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Coverage criteria policies

Speech therapy – habilitative

These services may or may not be covered by your HealthPartners plan. Please see your plan documents for your specific coverage information. If there is a difference between this general information and your plan documents, your plan documents will be used to determine your coverage.

Administrative Process

Prior authorization is required for more than 20 visits of habilitative speech therapy (ST) in a calendar year.

  • Oral motor, feeding and swallowing problems are evaluated for coverage under the “Feeding/oral function therapy, pediatric” policy. Please see related content at right for link.
  • Occupational Therapy (OT) visits count towards Physical Therapy (PT) limits unless modifier ‘GO’ is used when billing.

When a request for habilitative speech therapy has been determined not to be not medically necessary, the member will not be eligible for further visits in the current or following calendar year unless further clinical evidence that supports medical necessity is submitted and services are determined to qualify for coverage.


Habilitative speech therapy is available when it meets the definitions below and is subject to the following indications.

Habilitative therapy services are covered only when provided in a clinic, office or outpatient setting and ordered by either a primary care provider or specialist.

For services that are only covered in the context of a child diagnosed with autism, the member’s autism diagnosis and treatment recommendations must be made by a psychiatrist, psychologist or developmental pediatrician who has training and expertise in autism spectrum disorder and child development.

Many plans have benefit limitations that affect therapy coverage. These may include limiting therapy to a maximum allowable number of visits per calendar or plan year. When a limitation is present and the maximum allowable benefit is exhausted, services will no longer be covered even if the medical necessity criteria described below are met. Please see your plan documents for your specific coverage information.

Indications that are covered

  1. Requests for the initial habilitative ST authorization must include a clinical evaluation with results of current age-appropriate standardized testing. To qualify for coverage, scores must be:
    1. At or below the 10th percentile or 1.5 standard deviations or greater below the norm for the member’s age in articulation or language skills (expressive or receptive). If testing resulting in standard deviation or percentile ranking cannot be completed due to the member’s condition, a clinical evaluation including age equivalency scores that show at least a 25% delay based upon the age of the member in months will be accepted to meet this criterion. Or
    2. For dysfluency (stuttering), member must display stuttering like dysfluencies (SLD) greater than or equal to 10/100 (10%); or secondary physical manifestations such as clenching jaw, blinking, expelling breath; or Stuttering Severity Index (SSI) of Moderate.
  2. A treatment plan is required that documents
    1. diagnosis, type of treatment intervention to be performed, and anticipated frequency and duration of services, and
    2. long and short-term treatment goals with projected time frame for achievement, and
    3. clear criteria for discharge from therapy.
  3. Treatment goals and objectives must be specific, measurable, and promote achievement of milestones that are related to the member’s deficits/ areas of delay identified in the standardized testing.
  4. To be eligible for continued habilitative ST beyond the initial authorization:
    1. Members must continue to demonstrate a significant delay in functional skills as noted in criterion #1. New standardized testing may be requested if results of previous testing are incomplete or deemed to be outdated; and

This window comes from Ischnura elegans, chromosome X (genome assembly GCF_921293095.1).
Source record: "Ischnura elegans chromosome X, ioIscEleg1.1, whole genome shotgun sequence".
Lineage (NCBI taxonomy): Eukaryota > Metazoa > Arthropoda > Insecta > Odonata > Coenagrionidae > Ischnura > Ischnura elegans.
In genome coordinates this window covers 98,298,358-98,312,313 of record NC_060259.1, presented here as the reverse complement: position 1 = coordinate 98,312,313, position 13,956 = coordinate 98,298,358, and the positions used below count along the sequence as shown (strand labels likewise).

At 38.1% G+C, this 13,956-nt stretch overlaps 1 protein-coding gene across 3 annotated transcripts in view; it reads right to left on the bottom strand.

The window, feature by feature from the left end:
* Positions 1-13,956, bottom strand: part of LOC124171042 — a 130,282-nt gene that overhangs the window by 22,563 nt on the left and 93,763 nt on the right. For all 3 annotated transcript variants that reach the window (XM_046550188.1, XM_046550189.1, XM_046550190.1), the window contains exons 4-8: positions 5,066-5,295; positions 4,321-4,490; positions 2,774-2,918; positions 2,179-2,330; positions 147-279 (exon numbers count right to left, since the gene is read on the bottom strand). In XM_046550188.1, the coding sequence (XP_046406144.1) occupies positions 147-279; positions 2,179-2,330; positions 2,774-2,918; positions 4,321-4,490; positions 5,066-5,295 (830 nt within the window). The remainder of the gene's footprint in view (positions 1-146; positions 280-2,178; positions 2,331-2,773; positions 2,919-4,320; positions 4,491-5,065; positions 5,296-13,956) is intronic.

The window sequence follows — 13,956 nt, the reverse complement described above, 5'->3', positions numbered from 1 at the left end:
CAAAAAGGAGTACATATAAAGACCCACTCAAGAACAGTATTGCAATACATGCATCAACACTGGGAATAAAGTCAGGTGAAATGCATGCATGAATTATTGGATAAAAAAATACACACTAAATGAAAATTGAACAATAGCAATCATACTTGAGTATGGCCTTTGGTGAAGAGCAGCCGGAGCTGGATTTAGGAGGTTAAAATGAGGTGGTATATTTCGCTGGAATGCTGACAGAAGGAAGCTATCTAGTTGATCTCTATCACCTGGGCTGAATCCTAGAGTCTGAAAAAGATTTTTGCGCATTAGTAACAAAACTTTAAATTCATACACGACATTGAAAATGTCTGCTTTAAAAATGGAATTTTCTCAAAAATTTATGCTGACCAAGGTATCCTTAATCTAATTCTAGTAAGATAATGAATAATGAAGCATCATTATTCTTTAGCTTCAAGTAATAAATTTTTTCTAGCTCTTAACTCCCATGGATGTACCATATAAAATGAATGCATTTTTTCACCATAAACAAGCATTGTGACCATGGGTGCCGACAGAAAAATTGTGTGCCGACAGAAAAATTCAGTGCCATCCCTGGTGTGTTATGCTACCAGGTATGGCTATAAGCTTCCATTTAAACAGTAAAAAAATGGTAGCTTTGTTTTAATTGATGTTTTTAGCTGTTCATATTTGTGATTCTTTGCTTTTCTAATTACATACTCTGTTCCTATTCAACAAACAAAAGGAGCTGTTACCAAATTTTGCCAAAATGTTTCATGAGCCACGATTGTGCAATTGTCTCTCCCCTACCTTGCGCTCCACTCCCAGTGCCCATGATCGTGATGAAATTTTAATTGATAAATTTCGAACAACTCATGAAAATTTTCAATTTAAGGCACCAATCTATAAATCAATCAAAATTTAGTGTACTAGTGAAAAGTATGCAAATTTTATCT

2. An updated treatment plan is required that documents
      1. measurable functional improvement towards goals
      2. the medical necessity for any change in frequency,
      3. a plan for transition to a home program and discharge.
  5. If all of the above criteria are met, habilitative ST services may be allowed for up to two times per week (up to 104 visits/year) for children through age five and, for those who are receiving therapy for the first time, during the initial year.  For continued therapy for children over age five, therapy services may be allowed for up to 1 visit per week with an optional increase to 2 visits per week during the summer (up to 64 visits per year). Children with a diagnosis of autism or pervasive developmental disorder may qualify for increased services if medical necessity is demonstrated in the individual treatment plan.

Indications that are not covered

  1. Therapy is not covered in any of the following circumstances:
    1. Ongoing therapy is primarily custodial or maintenance in nature
    2. Therapy that does not require the skills of a licensed speech language pathologist (SLP)
    3. Member is unable to tolerate or participate in therapy due to a medical, psychological, or other condition; or
    4. Documentation indicates member is unable to participate in therapy goals; or
    5. Measurable progress is no longer being made to justify further therapy; or
    6. Member has met the treatment plan goals.
  2. Requests for additional visits within the current authorization period will not be approved unless the treatment plan provides documentation of a change in the member’s medical condition or functional status. Approved additional visits are subject to the limits outlined in #6 in the “Indications that are covered” section above.
  3. Group therapy, except when used in the context of a child diagnosed with autism
  4. Educational therapy (e.g., including but not limited to therapy for reading, spelling, or written language disorders)
  5. Accent/dialect reduction
  6. Therapy to improve attention, memory, problem solving, organizational skills and time management
  7. Therapy to improve speech for a second language
  8. Services that duplicate services that are provided as part of a member’s individual educational plan (IEP) or individual service plan (ISP)
  9. Habilitative therapy provided in the member’s home.